- The Washington Times - Monday, March 1, 2004

JOHANNESBURG — Jean-Bertrand Aristide faces an uncertain future in Africa, with even his most faithful ally on the continent — South Africa — showing little interest in granting him asylum.

The ousted Haitian president arrived in Bangui, the remote capital of the Central African Republic, aboard a U.S.-provided flight from Antigua yesterday after an overnight journey and was whisked to the presidential palace.

“Aristide … is a free man,” CAR Foreign Minister Charles Wenezoui, who greeted the ousted leader upon his arrival, told the Associated Press. “The heavy security measures around the presidential palace are for his own security.”

It was unclear what financial resources Mr. Aristide has at his disposal. While the opposition in Haiti has long accused him and his government of corruption, officials yesterday offered no specific accusation that he had spirited money abroad.

However, past Haitian leaders have enjoyed a comfortable exile. Jean-Claude “Baby Doc” Duvalier, who fled to France in 1986, was said to have embezzled as much as $500 million and set himself up in a comfortable villa near Cannes.

Agence France-Presse reported that Mr. Aristide plans to continue from Bangui to permanent exile in South Africa, but Foreign Ministry spokesman Ronnie Mamoepa in Johannesburg said his government knew of no such arrangement.

“We know nothing of this and have not received any formal request from Mr. Aristide, the U.S. or anyone else,” Mr. Mamoepa said in a telephone interview. “And the South Africa government has not made any offer of exile or asylum.”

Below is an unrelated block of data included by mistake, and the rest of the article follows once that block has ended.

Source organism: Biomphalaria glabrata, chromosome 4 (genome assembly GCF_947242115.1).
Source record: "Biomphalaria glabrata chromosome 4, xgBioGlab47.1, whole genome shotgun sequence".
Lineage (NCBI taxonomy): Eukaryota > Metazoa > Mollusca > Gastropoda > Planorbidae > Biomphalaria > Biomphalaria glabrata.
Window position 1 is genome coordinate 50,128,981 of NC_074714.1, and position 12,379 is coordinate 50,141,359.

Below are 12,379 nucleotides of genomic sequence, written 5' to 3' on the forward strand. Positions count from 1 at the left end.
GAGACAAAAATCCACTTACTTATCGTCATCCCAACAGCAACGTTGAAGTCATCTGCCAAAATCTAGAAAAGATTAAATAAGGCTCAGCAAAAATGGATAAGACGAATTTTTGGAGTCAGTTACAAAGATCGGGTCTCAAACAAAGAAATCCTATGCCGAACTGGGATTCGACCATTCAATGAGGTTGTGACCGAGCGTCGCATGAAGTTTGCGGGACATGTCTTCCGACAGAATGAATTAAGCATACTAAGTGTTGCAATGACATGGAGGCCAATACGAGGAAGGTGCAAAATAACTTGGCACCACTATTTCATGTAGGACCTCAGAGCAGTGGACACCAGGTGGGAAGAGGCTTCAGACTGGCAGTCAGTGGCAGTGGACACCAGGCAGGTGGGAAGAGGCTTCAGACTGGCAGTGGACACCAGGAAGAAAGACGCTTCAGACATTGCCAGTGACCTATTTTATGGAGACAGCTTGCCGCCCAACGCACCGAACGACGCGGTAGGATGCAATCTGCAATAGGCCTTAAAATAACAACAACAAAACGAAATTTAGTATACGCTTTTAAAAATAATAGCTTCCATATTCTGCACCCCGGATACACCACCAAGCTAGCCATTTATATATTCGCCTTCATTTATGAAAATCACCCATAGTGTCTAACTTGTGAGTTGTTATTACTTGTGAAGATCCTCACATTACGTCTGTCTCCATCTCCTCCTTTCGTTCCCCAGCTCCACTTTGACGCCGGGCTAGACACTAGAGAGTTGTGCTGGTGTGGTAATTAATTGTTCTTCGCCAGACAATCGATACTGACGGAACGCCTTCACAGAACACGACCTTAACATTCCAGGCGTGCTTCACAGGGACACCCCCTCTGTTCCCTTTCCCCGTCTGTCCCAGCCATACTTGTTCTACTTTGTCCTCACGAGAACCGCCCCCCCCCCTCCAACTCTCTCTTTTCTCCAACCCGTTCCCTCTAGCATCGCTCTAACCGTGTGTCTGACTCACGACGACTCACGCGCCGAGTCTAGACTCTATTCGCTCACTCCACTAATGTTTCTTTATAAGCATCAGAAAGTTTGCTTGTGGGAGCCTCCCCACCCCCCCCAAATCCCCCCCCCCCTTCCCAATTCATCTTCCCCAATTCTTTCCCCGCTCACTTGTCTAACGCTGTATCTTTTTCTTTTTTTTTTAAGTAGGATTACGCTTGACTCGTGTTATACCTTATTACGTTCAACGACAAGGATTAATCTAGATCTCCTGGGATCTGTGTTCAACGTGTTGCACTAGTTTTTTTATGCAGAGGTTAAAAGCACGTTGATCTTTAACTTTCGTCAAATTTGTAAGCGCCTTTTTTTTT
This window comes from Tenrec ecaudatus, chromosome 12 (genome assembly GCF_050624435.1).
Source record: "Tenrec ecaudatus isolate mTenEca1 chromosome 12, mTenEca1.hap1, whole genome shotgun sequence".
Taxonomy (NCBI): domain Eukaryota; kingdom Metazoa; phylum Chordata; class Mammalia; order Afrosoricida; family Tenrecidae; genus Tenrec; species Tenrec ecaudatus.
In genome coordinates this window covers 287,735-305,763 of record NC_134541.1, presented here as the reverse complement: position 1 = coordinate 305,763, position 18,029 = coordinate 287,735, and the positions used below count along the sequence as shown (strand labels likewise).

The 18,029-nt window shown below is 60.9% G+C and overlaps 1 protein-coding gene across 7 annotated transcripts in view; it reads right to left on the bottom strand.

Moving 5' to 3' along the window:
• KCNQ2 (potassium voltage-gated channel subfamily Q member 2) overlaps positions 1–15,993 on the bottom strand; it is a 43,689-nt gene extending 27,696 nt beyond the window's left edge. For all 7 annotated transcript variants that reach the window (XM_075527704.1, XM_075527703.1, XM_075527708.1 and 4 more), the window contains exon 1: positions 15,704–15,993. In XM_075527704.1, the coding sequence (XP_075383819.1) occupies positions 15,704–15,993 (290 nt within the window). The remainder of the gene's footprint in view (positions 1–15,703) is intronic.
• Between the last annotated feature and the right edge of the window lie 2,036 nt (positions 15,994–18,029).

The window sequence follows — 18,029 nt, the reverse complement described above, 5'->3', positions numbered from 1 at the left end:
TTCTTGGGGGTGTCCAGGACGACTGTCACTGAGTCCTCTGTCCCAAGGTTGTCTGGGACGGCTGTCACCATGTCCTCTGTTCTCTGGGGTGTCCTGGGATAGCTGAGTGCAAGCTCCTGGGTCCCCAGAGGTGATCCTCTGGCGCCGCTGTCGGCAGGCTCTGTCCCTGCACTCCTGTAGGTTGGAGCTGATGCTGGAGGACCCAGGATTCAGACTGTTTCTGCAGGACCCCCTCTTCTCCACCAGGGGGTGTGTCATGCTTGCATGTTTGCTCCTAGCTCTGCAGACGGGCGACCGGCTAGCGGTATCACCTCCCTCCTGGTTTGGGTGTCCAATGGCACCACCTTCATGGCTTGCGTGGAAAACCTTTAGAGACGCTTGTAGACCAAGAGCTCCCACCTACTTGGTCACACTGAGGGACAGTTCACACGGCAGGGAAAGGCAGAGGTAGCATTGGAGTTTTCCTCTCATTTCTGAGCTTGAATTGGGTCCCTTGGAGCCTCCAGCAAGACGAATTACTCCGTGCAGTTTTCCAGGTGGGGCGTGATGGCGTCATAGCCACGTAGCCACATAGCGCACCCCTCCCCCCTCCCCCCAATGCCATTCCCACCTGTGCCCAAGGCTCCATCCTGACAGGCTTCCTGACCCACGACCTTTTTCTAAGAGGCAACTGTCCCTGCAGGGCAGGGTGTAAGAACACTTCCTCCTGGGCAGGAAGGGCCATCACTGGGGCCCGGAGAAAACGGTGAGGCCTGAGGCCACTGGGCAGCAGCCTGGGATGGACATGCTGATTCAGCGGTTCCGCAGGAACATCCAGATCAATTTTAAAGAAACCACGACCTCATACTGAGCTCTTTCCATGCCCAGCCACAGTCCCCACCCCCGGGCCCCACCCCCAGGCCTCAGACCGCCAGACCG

A spokeswoman for the U.S. Embassy in Pretoria said the embassy had not raised the issue with South African authorities.

However, Foreign Minister Nkosazana Clarice Dlamini-Zuma is reported to have discussed Mr. Aristide’s future in a telephone conference call on Saturday with Secretary of State Colin L. Powell, French Foreign Minister Dominique de Villepin and U.N. Secretary-General Kofi Annan.

Haitian radio has also carried reports speculating that Mr. Aristide was headed for Johannesburg.

As support for Mr. Aristide ebbed in recent months, President Thabo Mbeki remained one of Mr. Aristide’s last supporters.

In January, his government gave $1.4 million towards Haiti’s celebrations marking 200 years of independence from France and Mr. Mbeki was the only foreign head of state to attend the event.

A Johannesburg newspaper reported last week that South Africa was sending 150 rifles, 200 smoke grenades, 200 bulletproof vests and 5,000 rounds of ammunition to help Mr. Aristide’s forces hold back the rebel advance.

Diplomatic sources in Pretoria said last night that Mr. Mbeki might not decide on asylum for Mr. Aristide before South Africa’s national elections on April 14.

Mr. Mbeki is already under attack from human rights groups for not taking a stronger stand against the government of neighboring Zimbabwe, where President Robert Mugabe is accused of rigging elections and misusing power.

“He has enough problems with local tyrants without some guy from Haiti arriving on his doorstep,” one senior diplomat said. “Aristide may just have to cool his heels awhile in Bangui.”

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